Proportional odds logistic regression yields an odds ratio as an output. In this case, the odds ratio describes the relative odds of being in a higher outcome level than a lower level and applies for any intensity region. For example, if the odds ratio for the treated group versus the placebo group is 2, then horses in the treated group have twice the odds of having a HS of 1–4 versus 0 as horses in the placebo group. This same model applies across all outcome levels, so horses in the treated group also have twice the odds of having a HS of 2–4 versus 0–1, or 3–4 versus 0–2, etc.
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Twenty horses were entered in the study. Seven horses had no diary returned or incomplete diaries and were excluded from analysis. The most common reason for exclusion was that owners did not include a baseline diary, 1 owner did not record any scores, and another never returned the diaries. One additional horse was discontinued from the study after it developed high fevers and laminitis during the first pulse of dexamethasone and was diagnosed with Potomac horse fever via PCR by the attending veterinarian. Twelve horses completed the study; serendipitously there were equal numbers of placebo horses (n = 6) and treated horses (n = 6) with complete diaries that covered baseline and at least 3 treatment periods.
After each pulse, the percent change in median HS in the placebo and treated groups were Pulse 1 placebo −50 to 50%, treated −33 to 100%; Pulse 2 placebo −50 to 88%, treated −17 to 100%; Pulse 3 placebo −50 to 100%, treated 0 to 100%. Both groups had a significant (P = .042) decline in HS over time (Fig 1). At each pulse, the proportion of horses with percent improvement from baseline >0, >50, or >70% was not different between placebo and treated groups (P = .180–1.00; Table 2).
Table 2. Improvement in median headshaking score after pulsatile treatment with 60 mg PO dexamethasone or placebo for 4 days. The number of horses in the placebo:treated groups with improvements in headshaking scores >0, 50, or 70% from baseline at each pulse period. There were 6 horses total in each group. Reported P-values are based on Fisher's exact test.
|Pulse Period||>0% Improvement||>50% Improvement||>70% Improvement|
|1||3: 4 (P = 1.0)||1: 3 (P = .55)||0: 3 (P = .18)|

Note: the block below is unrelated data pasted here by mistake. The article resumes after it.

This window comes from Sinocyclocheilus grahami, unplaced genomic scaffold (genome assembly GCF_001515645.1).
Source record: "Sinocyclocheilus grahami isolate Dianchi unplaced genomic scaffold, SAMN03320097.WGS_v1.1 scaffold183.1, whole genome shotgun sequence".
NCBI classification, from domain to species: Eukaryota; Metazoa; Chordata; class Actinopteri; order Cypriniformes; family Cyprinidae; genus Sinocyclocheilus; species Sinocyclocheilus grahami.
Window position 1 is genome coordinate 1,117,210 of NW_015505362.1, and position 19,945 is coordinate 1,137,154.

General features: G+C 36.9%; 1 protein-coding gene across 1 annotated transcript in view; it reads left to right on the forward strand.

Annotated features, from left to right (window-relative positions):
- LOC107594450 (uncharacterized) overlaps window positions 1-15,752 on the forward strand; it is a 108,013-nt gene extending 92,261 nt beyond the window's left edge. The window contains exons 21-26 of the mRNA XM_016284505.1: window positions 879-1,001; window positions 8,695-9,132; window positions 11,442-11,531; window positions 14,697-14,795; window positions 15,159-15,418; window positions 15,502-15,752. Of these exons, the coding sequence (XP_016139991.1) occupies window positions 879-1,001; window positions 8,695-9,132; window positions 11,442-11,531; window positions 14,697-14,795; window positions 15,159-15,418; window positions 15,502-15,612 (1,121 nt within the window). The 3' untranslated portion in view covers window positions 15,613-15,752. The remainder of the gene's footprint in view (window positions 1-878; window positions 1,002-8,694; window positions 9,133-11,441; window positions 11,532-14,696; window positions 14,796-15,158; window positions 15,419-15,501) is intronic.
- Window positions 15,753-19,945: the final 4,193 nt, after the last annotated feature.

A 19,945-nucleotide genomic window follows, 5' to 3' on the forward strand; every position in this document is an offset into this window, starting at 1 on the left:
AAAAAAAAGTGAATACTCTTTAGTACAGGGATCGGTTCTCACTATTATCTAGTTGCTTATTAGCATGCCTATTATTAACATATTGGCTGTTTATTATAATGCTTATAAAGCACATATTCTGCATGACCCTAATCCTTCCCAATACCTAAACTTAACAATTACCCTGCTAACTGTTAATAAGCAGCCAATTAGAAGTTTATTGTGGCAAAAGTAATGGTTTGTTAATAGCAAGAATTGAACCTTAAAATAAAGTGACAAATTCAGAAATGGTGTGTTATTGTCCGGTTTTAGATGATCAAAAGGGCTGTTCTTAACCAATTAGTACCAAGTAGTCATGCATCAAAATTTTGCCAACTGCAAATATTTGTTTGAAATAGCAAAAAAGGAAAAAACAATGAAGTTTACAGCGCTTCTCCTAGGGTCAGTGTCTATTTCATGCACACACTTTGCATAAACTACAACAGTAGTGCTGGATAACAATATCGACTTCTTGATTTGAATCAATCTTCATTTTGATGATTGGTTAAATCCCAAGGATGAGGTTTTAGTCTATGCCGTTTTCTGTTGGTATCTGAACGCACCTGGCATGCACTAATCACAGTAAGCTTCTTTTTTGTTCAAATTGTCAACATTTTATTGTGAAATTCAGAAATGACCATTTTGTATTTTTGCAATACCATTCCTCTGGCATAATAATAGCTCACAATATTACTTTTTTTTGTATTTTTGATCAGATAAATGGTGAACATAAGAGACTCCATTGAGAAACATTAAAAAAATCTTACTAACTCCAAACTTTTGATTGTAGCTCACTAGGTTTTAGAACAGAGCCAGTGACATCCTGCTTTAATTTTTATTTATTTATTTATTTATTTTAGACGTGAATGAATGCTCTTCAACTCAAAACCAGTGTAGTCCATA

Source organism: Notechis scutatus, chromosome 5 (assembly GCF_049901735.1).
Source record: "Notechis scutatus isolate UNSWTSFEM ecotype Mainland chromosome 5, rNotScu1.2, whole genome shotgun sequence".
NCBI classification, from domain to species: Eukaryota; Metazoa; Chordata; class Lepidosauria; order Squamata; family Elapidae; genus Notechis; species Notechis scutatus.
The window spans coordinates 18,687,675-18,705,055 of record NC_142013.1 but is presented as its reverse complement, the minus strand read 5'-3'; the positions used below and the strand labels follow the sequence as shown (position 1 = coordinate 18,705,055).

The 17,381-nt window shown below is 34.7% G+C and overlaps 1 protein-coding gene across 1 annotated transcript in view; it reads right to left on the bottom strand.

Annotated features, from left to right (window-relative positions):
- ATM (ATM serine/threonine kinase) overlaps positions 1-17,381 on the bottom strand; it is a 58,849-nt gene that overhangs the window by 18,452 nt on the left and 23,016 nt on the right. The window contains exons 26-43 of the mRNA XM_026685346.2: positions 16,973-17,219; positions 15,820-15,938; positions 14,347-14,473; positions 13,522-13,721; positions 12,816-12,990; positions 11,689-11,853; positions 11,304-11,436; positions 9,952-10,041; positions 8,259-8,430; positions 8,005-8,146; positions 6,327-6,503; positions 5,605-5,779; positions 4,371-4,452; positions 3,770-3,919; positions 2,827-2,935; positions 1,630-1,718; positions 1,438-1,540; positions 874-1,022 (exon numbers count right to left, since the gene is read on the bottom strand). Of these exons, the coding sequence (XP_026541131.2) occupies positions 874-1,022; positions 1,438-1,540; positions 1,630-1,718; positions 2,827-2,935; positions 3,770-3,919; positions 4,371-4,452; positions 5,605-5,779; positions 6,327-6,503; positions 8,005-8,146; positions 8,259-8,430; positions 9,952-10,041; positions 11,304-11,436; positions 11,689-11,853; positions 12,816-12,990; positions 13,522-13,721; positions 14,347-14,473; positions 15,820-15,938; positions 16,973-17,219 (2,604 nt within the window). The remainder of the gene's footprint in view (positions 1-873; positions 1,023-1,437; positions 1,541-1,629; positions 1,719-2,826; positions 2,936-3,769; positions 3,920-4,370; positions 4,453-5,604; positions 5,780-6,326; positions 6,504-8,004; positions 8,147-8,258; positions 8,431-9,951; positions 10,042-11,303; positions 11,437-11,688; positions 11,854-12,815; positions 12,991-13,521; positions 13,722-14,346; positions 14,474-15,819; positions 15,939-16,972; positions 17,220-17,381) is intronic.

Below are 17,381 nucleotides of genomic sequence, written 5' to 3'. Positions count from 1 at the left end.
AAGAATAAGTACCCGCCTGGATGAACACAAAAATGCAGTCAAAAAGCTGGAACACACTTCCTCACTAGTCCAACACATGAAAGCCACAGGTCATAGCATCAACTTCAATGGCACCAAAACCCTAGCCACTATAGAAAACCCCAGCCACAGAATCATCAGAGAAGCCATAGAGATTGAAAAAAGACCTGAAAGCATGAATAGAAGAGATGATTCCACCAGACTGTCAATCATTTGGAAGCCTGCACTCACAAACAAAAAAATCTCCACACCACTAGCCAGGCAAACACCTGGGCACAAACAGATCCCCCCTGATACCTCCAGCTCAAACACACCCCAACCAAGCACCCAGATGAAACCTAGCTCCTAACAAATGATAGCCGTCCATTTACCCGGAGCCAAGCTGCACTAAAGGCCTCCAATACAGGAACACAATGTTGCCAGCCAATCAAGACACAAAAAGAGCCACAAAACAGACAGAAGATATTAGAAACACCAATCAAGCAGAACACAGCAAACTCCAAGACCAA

|2||2: 4 (P = .57)||2: 3 (P = 1.0)||1: 3 (P = .55)|
|3||3: 4 (P = 1.0)||3: 2 (P = 1.0)||1: 2 (P = 1.0)|
Figure 1. Average owner-recorded headshaking scores (0–4, with 4 being the most severe) ± 95% CI for horses with idiopathic headshaking syndrome treated with pulses of dexamethasone (60 mg PO QD × 4 days, q3 weeks for 4 months) or placebo (inert paste). Once trigger factors (weather, exercise) or devices (face mask) were accounted for, there was no significant effect of treatment.
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The proportional odds logistic regression model had good fit to the data (P < .001). There was no effect of treatment with dexamethasone on HS (OR, 1.01; 95% CI, 0.34–3.03; P = .987). In both groups, HS in period 1 were not different from baseline; however HS in periods 2–4 were significantly lower than the baseline scores (P ≤ .020). Sunny days were associated with significantly higher HS than cloudy days (OR, 2.59; 95% CI, 1.54–4.36; P < .001), and days with mixed sun and clouds had a tendency to higher HS than completely cloudy days (OR, 1.74; 95% CI, 0.91–3.32; P = .095). Wind but not rain was associated with significantly higher HS (OR, 1.8; 95% CI, 1.07–3.05; P = .028). Horses that wore face masks had significantly higher headshaking scores than horses that did not wear any device (OR, 2.95; 95% CI, 1.15–7.50; P = .023). Few horses wore nose nets, and therefore these were excluded from analysis. All levels of work were associated with significantly higher HS than no exercise or hand walking. The odds of having a higher score was highest associated with lunging (OR, 9.4; 95% CI, −3.0–29.5; P < .001), followed by riding at the walk (OR, 3.2; 95% CI, 1.03–10.0; P = .045), then riding at trot or canter (OR, 2.66; 95% CI, 1.37–5.15; P = .004).